Several fundamental processes rely on an accurately positioned Golgi including differentiation of myoblasts into myotubes, immunological synapse formation, neuronal arborization, and directed cell migration. The pericentrosomally positioned Golgi apparatus, in combination with oriented microtubule arrays, defines a physiologically important axis of secretion to the most proximate aspect of the plasma membrane. In response to a polarity cue, cells reorient their microtubule array and reposition the Golgi apparatus towards the stimulus defining the cell leading edge (Kupfer et al., 1982
; Pu and Zhao, 2005
). Specific disruption of Golgi positioning blocks polarized delivery of secretory cargo to the leading edge, resulting in a collapse of cell polarity and an inability to migrate and heal a wound (Yadav et al., 2009
Golgi positioning is dramatically regulated during these processes. When myoblasts fuse to form a myotube, the pericentrosomal Golgi ribbon fragments and is repositioned as isolated Golgi stacks that encircle each nucleus (Ralston, 1993
). This repositioning may be caused by a loss of Golgi membrane motility, and could be an obligate part of the muscle differentiation pathway (Lu et al., 2001
). When natural killer cells and cytotoxic T cells form an immunological synapse with target cells, the Golgi repositions towards the synapse to secrete lytic factors that kill the target cell (Kupfer et al., 1983
; Stinchcombe et al., 2006
). In hippocampal neurons, the Golgi aligns on the side facing a newly forming axon (de Anda et al., 2005
). In pyramidal neurons, the cell body-localized, or somatic, Golgi orients towards the apical dendrites (Horton et al., 2005
). Interestingly, neuronal Golgi elements are also present in dendrites as multiple Golgi “outposts”, whose positioning is required for dendritic arborization (Ye et al., 2007
Mitotic regulation of Golgi positioning is perhaps even more striking. As microtubules reorganize to form the spindle-pole body, the Golgi membrane network fragments and then completely vesiculates giving rise to a mixture of Golgi vesicles and Golgi vesicle clusters that are dispersed throughout the mitotic cytoplasm (Shorter and Warren, 2002
). The uncoupling of membranes from their microtubule-based positioning is thought to ensure their uniform partitioning during cell division (Yadav and Linstedt, 2011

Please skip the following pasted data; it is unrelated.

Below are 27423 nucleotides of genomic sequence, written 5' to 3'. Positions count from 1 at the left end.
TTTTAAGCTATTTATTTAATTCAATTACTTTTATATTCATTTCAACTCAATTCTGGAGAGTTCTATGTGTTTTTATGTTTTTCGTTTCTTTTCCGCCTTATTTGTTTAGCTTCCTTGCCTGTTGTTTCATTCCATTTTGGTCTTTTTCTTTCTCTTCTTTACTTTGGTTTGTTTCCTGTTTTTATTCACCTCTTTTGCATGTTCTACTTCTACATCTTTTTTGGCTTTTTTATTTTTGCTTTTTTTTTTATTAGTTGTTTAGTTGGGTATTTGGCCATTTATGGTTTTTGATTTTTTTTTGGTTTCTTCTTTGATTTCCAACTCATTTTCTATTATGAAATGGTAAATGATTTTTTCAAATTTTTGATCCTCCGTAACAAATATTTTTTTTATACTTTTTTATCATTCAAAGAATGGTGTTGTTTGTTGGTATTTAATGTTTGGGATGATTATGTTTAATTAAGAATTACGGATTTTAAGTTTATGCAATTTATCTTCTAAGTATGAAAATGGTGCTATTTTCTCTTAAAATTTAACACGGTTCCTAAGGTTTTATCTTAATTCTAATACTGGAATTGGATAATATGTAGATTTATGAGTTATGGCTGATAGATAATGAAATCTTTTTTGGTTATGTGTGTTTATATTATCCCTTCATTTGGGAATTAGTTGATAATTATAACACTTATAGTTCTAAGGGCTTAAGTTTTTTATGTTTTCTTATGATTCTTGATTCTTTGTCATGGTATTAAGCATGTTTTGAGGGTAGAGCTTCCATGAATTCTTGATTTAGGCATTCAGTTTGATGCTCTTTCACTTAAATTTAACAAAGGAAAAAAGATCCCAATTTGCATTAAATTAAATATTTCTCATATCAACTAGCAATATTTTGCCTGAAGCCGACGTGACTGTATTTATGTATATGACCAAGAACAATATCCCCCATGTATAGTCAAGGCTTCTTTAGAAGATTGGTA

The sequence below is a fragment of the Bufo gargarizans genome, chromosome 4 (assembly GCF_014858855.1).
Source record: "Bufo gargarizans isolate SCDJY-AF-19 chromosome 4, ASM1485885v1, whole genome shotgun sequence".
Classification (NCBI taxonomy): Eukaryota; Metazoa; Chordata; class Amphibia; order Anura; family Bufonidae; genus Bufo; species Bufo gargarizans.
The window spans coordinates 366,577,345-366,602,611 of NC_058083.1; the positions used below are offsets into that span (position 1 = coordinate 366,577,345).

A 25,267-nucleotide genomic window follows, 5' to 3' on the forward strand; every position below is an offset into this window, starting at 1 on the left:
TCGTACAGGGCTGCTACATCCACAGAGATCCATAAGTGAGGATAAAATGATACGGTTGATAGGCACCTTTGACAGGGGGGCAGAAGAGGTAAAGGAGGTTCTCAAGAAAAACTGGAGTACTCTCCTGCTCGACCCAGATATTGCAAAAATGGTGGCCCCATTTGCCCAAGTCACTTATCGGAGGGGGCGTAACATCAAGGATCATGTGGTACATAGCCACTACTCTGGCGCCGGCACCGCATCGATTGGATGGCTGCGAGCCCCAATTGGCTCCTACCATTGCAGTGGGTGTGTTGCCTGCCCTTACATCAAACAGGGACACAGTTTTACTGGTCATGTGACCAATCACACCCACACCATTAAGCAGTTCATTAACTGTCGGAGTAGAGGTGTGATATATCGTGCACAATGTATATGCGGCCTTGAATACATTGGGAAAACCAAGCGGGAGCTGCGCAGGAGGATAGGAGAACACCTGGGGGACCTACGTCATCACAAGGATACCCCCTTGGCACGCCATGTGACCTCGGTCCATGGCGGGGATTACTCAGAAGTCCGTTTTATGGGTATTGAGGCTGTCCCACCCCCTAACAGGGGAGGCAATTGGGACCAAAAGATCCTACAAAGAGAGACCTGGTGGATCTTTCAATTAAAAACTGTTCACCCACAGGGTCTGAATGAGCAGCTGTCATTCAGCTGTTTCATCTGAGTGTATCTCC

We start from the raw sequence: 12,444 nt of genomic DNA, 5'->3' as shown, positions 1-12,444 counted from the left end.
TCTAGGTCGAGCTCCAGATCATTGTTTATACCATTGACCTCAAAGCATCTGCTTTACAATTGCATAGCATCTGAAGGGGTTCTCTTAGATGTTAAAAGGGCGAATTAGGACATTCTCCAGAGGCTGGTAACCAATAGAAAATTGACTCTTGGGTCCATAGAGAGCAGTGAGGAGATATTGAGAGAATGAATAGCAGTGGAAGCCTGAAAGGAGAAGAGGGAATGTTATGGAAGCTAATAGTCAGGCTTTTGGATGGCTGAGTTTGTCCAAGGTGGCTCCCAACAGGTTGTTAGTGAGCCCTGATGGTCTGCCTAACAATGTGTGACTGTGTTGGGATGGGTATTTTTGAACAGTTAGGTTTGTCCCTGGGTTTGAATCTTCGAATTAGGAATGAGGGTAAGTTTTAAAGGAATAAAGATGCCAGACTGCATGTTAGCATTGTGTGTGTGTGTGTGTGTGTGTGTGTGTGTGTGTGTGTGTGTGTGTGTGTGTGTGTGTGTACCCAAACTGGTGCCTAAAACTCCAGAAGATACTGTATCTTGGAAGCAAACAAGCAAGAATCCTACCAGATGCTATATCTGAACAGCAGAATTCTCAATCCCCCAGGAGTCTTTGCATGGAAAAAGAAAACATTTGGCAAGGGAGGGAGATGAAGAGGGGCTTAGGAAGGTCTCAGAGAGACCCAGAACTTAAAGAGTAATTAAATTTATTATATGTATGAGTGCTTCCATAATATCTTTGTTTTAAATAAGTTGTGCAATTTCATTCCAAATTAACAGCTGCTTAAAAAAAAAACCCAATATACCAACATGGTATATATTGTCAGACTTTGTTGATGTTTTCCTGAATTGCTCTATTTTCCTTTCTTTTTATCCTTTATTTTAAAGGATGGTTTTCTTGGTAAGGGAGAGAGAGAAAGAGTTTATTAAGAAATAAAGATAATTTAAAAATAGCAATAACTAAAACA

). At the end of mitosis, the Golgi membranes once again move towards microtubule minus ends and reestablish their pericentrosomal position in each daughter cell.
Despite its importance, our understanding of the mechanisms that position the Golgi and move secretory cargo inward is incomplete. Particularly vexing is that the components that specifically link the dynein/dynactin complex to these membranes to confer pericentrosomal positioning remain unknown (Kardon and Vale, 2009
). Although there are several dynein-interacting proteins on the Golgi, none of these have been shown required for membrane association of the motor. Identifying the membrane receptor for the molecular motor is critical, as it will help us understand both the regulation of motor recruitment during membrane transport and organelle positioning, and the regulatory events that allow the motor to switch to its specialized roles during cell division.
Golgin160, a homodimeric coiled-coil protein localized primarily to cis Golgi cisternae (Hicks et al., 2006
; Hicks and Machamer, 2002
), is an excellent candidate receptor because its depletion blocks Golgi positioning and yields dispersed ministacks (Yadav et al., 2009
). Here, unlike all previously identified dynein interacting proteins, we show that golgin160 satisfies a list of stringent criteria expected from a candidate motor receptor on the Golgi. Golgin160 was specifically required for dynein recruitment and Golgi motility. It directly bound dynein and its dynein-binding site was required for Golgi positioning. Golgin160 was also sufficient to confer functional motor recruitment. Golgin160 directly bound the Arf1 GTPase and this interaction was responsible for membrane association of the golgin160 motor complex. Finally, golgin160 dissociated from Golgi membranes at mitosis and this dissociation was required for mitotic Golgi dispersal. Together, our data suggest that the Golgi positioning depends on constant motility provided by the recruitment of dynein by golgin-160, a cell cycle regulated motor receptor. The membrane attachment of this motor receptor, through the highly regulated GTPase Arf1, is likely a key control point for the dramatic changes in motility and organelle positioning observed during cell differentiation, polarization, and division.